The Importance of Teamwork in Oncology Care Transitions
Surabhi Dangi-Garimella, PhD
Coverage of patient-centered care updates from Patient-Centered Oncology Care, November 16-17, 2017.
Patient care is a team effort, and this is truly evident in oncology care. A panel on the importance of clinical and non-clinical stakeholders in a patient’s care trajectory brought together a diverse group convened by The American Journal of Managed Care® for Patient-Centered Oncology Care®, held November 16-17, 2017, in Philadelphia, Pennsylvania.
Panelists included Rose Gerber, director of patient advocacy and education, Community Oncology Alliance; Stacey McCullough, PharmD, senior vice president for pharmacy, Tennessee Oncology; Michael Diaz, MD, director of patient advocacy, Florida Cancer Specialists & Research Institute; and Rebekah Gilbert, RN, BSN, OCN, nurse practitioner, Hematology Oncology Associates of Central New York.
Gerber, a breast cancer survivor, narrated her personal experience as a patient and a survivor, which serve as her inspiration for her current role as a patient advocate and educator. Having received her diagnosis while she was raising a young family, Gerber said that she and her husband were devastated. Overwhelmed by the news, and vulnerable, Gerber and her husband were ready for her to participate in any clinical trial that was offered. “However, when I looked at the pages and pages of consent forms and dis- closure forms, I was scared,” she said, adding that she values the importance of clinical trials as an option for patients and firmly believes that patients should be engaged to participate in trials.
Gerber also noted that care transitions are extremely important for patients. “I never thought, 14 years later, that I’d still be actively seeing my oncologist, as I continue dealing with some of my health issues,” she said, explaining that her chemotherapy (trastuzumab) and other cancer treatments increased her susceptibility to secondary health issues. So, in addition to an oncologist, a radiologist, and a surgeon, Gerber’s care plan includes a cardiologist because of heart conditions developed as an adverse effect of the trastuzumab, an endocrinologist, and a neurologist. Additionally, she struggles with weight issues, which could be related to some of the treatments that were administered. “But at the center of it all has been my oncologist,” Gerber said.
Gilbert said that each care team in her practice includes a patient navigator, a nurse, an advanced practitioner, and a doctor. “We huddle each morning to discuss our patients who will be visiting our clinic that day, as well as the patients who have been identified as being high risk.” This keeps everyone on the team abreast of what’s going on with their patients. Additionally, the clinic has a telephone triage system, with 3 dedicated nurses on call all day, who either bring in a patient or give them home-care instructions over the phone. “Very rarely do we send a patient to the ER [emergency room],” Gilbert said.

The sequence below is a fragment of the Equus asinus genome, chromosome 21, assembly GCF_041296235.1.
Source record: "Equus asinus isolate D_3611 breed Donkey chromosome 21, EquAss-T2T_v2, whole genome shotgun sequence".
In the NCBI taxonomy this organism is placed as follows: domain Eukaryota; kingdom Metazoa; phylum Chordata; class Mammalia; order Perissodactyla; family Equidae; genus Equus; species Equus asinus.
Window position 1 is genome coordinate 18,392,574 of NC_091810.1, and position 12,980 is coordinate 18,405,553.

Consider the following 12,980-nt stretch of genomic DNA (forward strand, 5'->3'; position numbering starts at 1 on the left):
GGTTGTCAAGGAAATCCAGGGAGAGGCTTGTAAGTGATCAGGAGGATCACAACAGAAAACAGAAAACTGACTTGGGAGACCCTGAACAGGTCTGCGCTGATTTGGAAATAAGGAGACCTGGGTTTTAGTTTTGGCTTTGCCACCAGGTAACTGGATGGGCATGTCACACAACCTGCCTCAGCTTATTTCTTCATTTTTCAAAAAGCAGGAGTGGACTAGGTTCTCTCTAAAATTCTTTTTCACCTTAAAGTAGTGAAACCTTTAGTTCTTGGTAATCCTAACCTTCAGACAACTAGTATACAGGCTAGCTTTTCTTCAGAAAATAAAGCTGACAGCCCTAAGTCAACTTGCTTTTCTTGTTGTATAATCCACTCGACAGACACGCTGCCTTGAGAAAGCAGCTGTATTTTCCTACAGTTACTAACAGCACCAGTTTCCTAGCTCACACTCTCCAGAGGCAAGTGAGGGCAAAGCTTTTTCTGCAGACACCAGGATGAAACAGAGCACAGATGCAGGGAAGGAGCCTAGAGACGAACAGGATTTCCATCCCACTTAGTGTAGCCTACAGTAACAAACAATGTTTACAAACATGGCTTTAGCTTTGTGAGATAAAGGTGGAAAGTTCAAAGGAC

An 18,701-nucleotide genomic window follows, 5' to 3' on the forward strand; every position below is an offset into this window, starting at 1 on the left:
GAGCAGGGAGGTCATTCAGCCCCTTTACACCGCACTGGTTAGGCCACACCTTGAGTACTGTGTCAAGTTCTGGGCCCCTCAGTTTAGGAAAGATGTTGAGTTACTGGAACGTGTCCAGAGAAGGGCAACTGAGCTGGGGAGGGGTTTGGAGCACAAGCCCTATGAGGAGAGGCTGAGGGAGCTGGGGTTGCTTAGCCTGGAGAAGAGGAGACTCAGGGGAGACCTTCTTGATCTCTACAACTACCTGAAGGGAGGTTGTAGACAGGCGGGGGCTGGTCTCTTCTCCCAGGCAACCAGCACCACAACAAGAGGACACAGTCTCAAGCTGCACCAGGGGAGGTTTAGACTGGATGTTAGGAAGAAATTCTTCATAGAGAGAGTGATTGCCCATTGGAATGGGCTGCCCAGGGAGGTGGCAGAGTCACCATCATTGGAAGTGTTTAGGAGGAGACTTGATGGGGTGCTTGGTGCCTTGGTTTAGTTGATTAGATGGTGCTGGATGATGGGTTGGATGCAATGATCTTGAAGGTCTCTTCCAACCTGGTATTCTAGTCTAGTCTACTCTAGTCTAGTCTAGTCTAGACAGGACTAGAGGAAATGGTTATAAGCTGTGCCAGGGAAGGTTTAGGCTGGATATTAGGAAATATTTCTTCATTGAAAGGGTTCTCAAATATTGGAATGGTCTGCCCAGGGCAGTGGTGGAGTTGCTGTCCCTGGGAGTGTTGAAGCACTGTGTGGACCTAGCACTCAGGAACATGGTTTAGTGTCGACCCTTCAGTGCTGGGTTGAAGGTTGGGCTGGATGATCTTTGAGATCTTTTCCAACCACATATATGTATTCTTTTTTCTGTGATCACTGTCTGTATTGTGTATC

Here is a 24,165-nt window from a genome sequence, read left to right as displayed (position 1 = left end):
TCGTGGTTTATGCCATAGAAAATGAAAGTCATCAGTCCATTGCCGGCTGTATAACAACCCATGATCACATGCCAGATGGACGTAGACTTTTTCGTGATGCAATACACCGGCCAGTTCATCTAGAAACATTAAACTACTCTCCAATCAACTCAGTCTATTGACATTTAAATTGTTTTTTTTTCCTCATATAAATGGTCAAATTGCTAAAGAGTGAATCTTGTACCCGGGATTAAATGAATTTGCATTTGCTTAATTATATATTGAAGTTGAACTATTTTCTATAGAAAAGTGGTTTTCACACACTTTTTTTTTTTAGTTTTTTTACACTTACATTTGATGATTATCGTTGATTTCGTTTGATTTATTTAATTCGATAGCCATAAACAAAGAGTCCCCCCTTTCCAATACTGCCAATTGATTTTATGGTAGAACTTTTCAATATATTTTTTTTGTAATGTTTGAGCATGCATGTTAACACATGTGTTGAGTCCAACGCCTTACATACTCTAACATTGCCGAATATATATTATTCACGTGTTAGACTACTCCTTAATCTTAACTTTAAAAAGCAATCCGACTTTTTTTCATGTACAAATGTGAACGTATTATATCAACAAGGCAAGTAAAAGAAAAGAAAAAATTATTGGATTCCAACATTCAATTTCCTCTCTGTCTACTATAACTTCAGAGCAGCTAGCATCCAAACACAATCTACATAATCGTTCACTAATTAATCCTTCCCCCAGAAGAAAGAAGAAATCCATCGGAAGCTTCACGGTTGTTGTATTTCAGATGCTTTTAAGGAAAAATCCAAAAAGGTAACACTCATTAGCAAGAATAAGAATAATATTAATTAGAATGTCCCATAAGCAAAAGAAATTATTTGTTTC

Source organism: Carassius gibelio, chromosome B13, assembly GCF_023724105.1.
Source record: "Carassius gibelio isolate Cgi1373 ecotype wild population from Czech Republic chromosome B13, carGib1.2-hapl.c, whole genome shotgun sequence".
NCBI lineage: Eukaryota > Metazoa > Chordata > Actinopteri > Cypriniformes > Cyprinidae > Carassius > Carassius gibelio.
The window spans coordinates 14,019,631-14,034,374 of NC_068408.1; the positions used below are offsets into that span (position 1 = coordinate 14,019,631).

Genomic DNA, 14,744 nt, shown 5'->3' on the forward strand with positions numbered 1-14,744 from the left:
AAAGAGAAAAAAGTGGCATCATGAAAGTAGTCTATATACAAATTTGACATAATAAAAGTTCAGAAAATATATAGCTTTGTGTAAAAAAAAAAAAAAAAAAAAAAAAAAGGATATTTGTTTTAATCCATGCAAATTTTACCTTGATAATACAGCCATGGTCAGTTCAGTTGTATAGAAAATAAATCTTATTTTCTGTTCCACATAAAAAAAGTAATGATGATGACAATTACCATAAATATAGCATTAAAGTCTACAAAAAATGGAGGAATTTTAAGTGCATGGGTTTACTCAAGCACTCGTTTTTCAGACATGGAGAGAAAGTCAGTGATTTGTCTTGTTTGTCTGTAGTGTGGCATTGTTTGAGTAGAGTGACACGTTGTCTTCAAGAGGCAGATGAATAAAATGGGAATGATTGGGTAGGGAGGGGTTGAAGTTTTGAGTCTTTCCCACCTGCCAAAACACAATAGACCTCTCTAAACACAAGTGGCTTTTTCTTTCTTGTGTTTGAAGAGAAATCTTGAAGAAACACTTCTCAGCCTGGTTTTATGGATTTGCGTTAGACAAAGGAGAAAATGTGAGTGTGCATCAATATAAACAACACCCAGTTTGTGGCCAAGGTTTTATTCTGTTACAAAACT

McCullough explained that, following the advent of oral oncolytics, Tennessee Oncology established an in-house retail system that operates as a specialty pharmacy. “Our healthcare system has, so far, underutilized pharmacists, but a pharmacist can definitely step in and be a part or a better partner along with nurses and physicians,” she said. Pharmacists have access to the electronic health record as well as the doctor’s notes. Also, when they access the system to refill prescriptions, the pharmacist can keep track of when a patient was due for a clinic visit but may have missed the appointment and can be the point of contact for the patient. “So, a pharmacist can play a more proactive role in patient care,” McCullough said.
Diaz noted a very specific challenge at Florida Cancer Specialists: Consolidation has increased its size to over 100 sites across the state, with more than 200 oncologists on the team in addition to advanced practitioners. “Each site had their own model on how they operated, and we needed a process so everyone would work in a similar fashion to be able to provide all the advanced care that patients need,” Diaz explained. Their 40 care coordinators have been divided into 3 teams:
Care coordination for patients on active treatment
Care coordination for survivorship care
Transitional care coordination
The team that works with active patients has protocols in place so it knows how often they need to contact the patients. They also have specific questions when they reach out to these patients, in addition to routine clinic visits.
The team dedicated to survivorship coordinates care with the doctors and calls the patients to ensure they are aware of upcoming appointments.
The team that manages transitional care coordination has access to software that allows a coordinator to follow all of the information and ensure patients are taken care of during their transition out of a hospital, in case they need extra care post discharge, because they may or may not always know whether they need to get in touch with a doctor with regard to a specific concern. “So, the bulk of the care we are trying to provide to our patients is handled by our care coordinators,” he said.
As a nurse navigator in her practice, Gilbert noted that she works closely with the pharmacist on patient education, especially with oral oncolytics, which is at the top of their plan. A nurse also makes follow-up phone calls with the patient at pre-determined intervals, and if there are any issues, the nurse will let the team know to follow up with the patient.
“While the patient should be at the center, I think the oncologist, the nurse, the pharmacist, and even family caregivers should be part of the patient’s care team,” Gerber said, aptly summarizing the discussion.
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